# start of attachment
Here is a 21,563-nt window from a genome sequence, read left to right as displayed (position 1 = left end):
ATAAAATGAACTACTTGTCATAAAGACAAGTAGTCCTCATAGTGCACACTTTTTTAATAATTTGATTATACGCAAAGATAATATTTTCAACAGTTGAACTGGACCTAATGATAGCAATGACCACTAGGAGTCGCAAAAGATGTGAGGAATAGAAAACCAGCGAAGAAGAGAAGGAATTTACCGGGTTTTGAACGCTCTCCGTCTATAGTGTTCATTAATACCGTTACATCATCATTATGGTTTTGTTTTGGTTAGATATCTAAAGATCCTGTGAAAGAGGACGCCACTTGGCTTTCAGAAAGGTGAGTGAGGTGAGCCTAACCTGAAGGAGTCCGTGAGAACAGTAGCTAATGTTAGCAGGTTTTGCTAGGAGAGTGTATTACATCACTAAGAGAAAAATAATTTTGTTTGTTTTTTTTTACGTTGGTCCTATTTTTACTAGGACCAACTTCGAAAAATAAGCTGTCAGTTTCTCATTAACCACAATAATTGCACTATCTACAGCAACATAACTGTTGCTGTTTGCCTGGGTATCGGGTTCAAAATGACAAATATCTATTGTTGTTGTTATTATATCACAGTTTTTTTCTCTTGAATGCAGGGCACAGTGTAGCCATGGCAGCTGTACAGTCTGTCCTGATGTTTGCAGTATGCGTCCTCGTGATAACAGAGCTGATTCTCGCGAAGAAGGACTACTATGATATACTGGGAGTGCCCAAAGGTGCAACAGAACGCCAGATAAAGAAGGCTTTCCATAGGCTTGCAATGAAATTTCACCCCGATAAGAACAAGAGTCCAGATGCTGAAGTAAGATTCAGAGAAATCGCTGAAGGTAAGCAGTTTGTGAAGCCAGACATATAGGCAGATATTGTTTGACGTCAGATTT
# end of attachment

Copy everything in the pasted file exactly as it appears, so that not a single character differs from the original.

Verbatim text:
Here is a 21,563-nt window from a genome sequence, read left to right as displayed (position 1 = left end):
ATAAAATGAACTACTTGTCATAAAGACAAGTAGTCCTCATAGTGCACACTTTTTTAATAATTTGATTATACGCAAAGATAATATTTTCAACAGTTGAACTGGACCTAATGATAGCAATGACCACTAGGAGTCGCAAAAGATGTGAGGAATAGAAAACCAGCGAAGAAGAGAAGGAATTTACCGGGTTTTGAACGCTCTCCGTCTATAGTGTTCATTAATACCGTTACATCATCATTATGGTTTTGTTTTGGTTAGATATCTAAAGATCCTGTGAAAGAGGACGCCACTTGGCTTTCAGAAAGGTGAGTGAGGTGAGCCTAACCTGAAGGAGTCCGTGAGAACAGTAGCTAATGTTAGCAGGTTTTGCTAGGAGAGTGTATTACATCACTAAGAGAAAAATAATTTTGTTTGTTTTTTTTTACGTTGGTCCTATTTTTACTAGGACCAACTTCGAAAAATAAGCTGTCAGTTTCTCATTAACCACAATAATTGCACTATCTACAGCAACATAACTGTTGCTGTTTGCCTGGGTATCGGGTTCAAAATGACAAATATCTATTGTTGTTGTTATTATATCACAGTTTTTTTCTCTTGAATGCAGGGCACAGTGTAGCCATGGCAGCTGTACAGTCTGTCCTGATGTTTGCAGTATGCGTCCTCGTGATAACAGAGCTGATTCTCGCGAAGAAGGACTACTATGATATACTGGGAGTGCCCAAAGGTGCAACAGAACGCCAGATAAAGAAGGCTTTCCATAGGCTTGCAATGAAATTTCACCCCGATAAGAACAAGAGTCCAGATGCTGAAGTAAGATTCAGAGAAATCGCTGAAGGTAAGCAGTTTGTGAAGCCAGACATATAGGCAGATATTGTTTGACGTCAGATTT